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Old March 10 2009, 05:46 PM   #142
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Re: Titan: Over a Torrent Sea (SPOILERS)

Vestboy wrote: View Post
My key point, Chris, is not whether or not his species's protective instincts are normally a good thing. It's that the analysis of how responsible he is for his actions and his state of mind is a critical step that should not be glossed over. You cited examples of people being externally influenced-- but many of those involve outright possession or mental control to a degree that was was not the case here. Ree made his own decisions, based on his instincts, driven by empathic influence... but his own decisions. During the incident he even verbally asserted his own rationality.
So if an irrational person asserts his rationality, that makes him rational?

And yes, "many" involve outright possession, but many more just involve exactly this kind of influence. I even explicitly stated in the text that it's analogous to Sarek's mental influence driving the E-D crew to violence in TNG: "Sarek" and Lwaxana driving the DS9 crew to inappropriately amorous behavior in "Fascination." And what about the Psi 2000 virus from "The Naked Time"/"Now"? Nobody was being mind-controlled; they simply had their judgment compromised by an external force. Yes, they made their own decisions, but they made them while non compos mentis. And so they were forgiven.

And you're still making the totally false and unjustified assumption that those concerns would be "glossed over." The very fact that there is a hearing proves that they won't be glossed over in-universe, that the questions will be explored according to regulations and proper procedure. I, the author, glossed over them in the text because the climax of the story had already passed and I was going for an upbeat denouement. If a mystery story ends with the culprit being caught and arrested, that doesn't mean there was no trial or that it was treated merely as a formality. It just means that the trial wasn't part of the story being told. Don't confuse narrative focus with in-universe "reality."

I don't think the degree of violation Person A commits should be judged on how well Person B managed to clean it up. The fact that Tuvok and his team had to take action to clean up the mess is what damns Ree in this case, and the fact that they succeeded does not exonerate him.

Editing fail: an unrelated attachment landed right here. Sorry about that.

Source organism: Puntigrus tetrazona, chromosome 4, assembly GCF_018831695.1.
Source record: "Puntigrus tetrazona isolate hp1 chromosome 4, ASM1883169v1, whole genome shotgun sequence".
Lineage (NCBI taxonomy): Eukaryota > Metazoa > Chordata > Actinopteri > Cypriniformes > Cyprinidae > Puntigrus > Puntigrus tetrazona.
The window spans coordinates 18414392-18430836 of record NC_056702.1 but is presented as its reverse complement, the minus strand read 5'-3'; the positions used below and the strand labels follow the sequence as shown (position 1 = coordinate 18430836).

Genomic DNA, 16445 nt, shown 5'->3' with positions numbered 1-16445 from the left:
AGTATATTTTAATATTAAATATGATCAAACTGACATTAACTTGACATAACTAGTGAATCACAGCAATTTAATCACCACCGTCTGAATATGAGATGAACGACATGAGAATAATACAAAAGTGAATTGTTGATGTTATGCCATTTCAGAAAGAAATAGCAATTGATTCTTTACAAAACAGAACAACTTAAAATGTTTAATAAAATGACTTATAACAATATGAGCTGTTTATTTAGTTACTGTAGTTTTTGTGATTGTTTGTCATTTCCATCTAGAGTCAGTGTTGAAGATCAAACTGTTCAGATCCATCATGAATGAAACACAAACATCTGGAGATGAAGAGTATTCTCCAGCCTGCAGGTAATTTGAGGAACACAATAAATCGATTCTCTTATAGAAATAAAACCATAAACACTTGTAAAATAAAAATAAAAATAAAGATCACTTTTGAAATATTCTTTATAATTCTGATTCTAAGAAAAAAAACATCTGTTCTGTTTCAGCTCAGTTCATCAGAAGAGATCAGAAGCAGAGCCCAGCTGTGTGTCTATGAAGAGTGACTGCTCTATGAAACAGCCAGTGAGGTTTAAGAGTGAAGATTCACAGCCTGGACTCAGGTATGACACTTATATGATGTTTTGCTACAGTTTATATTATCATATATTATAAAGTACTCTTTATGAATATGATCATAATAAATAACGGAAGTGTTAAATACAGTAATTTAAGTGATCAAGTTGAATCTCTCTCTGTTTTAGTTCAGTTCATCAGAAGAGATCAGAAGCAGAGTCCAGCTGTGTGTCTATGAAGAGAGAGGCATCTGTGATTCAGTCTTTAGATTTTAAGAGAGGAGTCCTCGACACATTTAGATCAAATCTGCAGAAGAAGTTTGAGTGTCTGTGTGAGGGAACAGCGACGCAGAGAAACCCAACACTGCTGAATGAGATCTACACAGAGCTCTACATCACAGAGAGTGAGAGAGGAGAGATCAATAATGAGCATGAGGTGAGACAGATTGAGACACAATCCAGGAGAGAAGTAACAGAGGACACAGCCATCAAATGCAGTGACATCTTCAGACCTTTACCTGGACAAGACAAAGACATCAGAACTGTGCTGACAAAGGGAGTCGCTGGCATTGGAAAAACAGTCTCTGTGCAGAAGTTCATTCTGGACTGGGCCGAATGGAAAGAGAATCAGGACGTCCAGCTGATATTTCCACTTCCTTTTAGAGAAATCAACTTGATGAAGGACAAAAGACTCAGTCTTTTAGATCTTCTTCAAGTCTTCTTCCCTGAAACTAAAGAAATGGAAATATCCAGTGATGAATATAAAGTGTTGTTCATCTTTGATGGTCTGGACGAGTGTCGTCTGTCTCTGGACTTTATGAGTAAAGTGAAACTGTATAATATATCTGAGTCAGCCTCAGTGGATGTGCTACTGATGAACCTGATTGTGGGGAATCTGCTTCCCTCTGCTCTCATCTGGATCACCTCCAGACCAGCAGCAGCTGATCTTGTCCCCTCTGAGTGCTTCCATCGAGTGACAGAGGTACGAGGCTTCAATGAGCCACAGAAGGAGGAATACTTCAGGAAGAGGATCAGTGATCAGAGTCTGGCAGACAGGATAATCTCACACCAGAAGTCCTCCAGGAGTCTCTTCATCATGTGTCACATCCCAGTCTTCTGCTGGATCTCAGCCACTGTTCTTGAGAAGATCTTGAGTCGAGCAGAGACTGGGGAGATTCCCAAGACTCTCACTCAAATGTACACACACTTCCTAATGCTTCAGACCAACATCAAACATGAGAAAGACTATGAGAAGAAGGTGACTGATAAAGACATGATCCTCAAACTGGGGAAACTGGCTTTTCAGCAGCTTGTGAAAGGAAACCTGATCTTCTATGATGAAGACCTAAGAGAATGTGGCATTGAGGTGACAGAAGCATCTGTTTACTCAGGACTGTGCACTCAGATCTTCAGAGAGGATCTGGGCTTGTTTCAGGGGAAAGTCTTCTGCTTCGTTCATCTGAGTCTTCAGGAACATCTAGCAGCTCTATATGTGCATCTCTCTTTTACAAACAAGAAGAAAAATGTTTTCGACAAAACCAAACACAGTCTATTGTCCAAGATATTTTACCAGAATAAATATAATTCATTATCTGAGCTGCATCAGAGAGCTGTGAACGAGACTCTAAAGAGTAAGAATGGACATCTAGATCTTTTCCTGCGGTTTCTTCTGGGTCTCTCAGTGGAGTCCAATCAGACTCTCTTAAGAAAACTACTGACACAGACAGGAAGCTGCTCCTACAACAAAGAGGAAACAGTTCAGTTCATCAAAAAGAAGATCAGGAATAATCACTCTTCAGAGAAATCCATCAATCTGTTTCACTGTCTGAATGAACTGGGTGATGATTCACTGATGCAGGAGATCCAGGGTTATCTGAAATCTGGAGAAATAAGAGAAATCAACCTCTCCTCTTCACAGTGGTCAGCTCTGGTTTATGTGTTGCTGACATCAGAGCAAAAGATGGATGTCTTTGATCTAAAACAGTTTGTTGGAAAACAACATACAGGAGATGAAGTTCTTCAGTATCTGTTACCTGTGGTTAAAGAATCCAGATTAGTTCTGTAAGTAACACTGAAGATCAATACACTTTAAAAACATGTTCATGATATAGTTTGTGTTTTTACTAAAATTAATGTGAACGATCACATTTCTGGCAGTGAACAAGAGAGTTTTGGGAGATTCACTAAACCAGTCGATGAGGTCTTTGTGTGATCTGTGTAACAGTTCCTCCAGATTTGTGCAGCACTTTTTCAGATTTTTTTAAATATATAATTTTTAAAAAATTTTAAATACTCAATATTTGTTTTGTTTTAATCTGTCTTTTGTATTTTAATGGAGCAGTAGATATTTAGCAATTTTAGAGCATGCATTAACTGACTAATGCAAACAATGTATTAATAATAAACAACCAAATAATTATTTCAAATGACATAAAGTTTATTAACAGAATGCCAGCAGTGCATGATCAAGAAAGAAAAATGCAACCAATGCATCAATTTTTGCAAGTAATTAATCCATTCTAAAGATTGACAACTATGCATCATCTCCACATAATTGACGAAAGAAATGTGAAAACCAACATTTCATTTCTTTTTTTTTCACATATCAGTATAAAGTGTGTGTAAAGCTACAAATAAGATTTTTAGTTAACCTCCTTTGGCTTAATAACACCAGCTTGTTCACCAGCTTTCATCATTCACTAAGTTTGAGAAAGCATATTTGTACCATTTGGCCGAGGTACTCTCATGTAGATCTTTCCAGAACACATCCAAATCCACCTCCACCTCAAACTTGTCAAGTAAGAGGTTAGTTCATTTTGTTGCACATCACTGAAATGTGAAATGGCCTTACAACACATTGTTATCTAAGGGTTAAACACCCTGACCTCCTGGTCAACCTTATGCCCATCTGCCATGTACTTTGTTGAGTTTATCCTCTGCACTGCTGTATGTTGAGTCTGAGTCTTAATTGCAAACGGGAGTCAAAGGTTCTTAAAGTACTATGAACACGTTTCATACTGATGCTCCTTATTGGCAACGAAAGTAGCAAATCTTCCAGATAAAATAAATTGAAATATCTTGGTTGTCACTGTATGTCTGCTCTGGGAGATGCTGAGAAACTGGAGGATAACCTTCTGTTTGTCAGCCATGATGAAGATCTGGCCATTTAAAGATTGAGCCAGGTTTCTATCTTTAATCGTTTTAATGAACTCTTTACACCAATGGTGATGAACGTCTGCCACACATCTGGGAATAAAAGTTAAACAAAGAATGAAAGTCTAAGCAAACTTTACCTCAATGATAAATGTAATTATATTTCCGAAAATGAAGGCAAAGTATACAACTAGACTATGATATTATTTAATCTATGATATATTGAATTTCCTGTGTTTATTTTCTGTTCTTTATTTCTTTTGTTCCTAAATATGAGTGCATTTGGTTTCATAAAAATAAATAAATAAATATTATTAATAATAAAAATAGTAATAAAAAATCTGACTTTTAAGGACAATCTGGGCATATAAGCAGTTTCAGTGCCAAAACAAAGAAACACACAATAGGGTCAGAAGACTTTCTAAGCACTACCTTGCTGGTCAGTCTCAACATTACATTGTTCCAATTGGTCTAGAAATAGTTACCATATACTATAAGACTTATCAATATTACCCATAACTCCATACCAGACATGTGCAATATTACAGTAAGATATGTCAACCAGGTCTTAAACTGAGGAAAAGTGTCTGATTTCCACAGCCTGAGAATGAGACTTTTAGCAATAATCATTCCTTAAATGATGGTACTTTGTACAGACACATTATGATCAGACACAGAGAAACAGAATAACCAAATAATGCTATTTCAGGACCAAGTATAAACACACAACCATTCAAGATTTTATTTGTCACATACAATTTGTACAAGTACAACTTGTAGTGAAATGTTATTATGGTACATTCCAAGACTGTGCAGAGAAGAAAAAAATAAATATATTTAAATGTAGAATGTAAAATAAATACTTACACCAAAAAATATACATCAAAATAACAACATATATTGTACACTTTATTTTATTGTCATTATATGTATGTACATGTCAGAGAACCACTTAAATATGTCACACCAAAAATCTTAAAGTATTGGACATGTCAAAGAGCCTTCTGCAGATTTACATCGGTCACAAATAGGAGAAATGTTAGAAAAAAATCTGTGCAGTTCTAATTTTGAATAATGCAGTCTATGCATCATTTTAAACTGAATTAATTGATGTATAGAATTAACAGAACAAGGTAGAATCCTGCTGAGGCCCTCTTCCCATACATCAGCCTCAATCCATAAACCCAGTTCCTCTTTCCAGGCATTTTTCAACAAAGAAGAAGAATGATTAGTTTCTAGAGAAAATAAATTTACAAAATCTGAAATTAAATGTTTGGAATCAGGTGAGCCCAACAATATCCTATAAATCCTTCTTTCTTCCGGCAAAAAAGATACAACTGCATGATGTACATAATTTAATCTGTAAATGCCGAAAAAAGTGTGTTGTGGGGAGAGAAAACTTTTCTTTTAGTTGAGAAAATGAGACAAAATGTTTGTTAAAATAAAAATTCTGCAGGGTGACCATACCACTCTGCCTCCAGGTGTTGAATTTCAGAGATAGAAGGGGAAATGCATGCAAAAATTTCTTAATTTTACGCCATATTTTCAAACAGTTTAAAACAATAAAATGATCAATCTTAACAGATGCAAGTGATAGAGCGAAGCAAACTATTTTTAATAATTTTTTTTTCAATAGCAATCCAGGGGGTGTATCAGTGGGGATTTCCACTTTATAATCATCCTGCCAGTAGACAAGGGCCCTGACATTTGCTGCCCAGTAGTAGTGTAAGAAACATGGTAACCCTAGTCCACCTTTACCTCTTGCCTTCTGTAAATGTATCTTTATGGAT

"Damns?" Good grief! How can you say you don't have it in for him when you use language like that? And you totally misread the story if you think that the only reason a major violation was averted is because of Tuvok's team destroying the evidence. That was incidental, so much so that I didn't even need to show it. The violation was minimal because the Lumbuans didn't have effective telecommunications so only a limited part of the population was aware of the event, and because those who were aware of it chose to interpret it in a way that didn't disrupt their existing assumptions, either by dismissing it as mass hysteria or by perceiving it as a spiritual visitation consistent with their existing beliefs.

And once again you're ignoring the "insanity plea" here. Nobody's denying that it was a potentially severe violation, but it's mitigated because his judgment wasn't sound.

But what happened here is quite a bombshell, and the underlying sense one gets here is that there isn't going to be any fallout from it, that all is forgiven... and that's something I've got a problem with.
Then you must have one hell of a problem with "The Naked Time" and "The Tholian Web" and "Sarek" and "Brothers" and all those dozens of other times when crewmembers have committed criminal acts and been excused because they weren't of sound mind.

Besides, what kind of "fallout" did you have in mind? Titan's in a similar position to Voyager when it comes to penal actions. They're months away from any Starfleet facilities. They can't put Ree off the ship and bring in a replacement doctor. They can't just stick him in the brig indefinitely, because they need their CMO. So they need to be flexible when it comes to crew discipline. Particularly given the unprecedented diversity of this crew and the unpredictable problems that could arise from it. A zero-tolerance mentality is irreconcilable with the whole philosophy of the mission.
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